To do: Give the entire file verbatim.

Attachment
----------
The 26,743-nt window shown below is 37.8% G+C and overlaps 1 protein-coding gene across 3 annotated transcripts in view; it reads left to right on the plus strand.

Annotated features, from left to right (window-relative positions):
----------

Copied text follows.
The 26,743-nt window shown below is 37.8% G+C and overlaps 1 protein-coding gene across 3 annotated transcripts in view; it reads left to right on the plus strand.

Annotated features, from left to right (window-relative positions):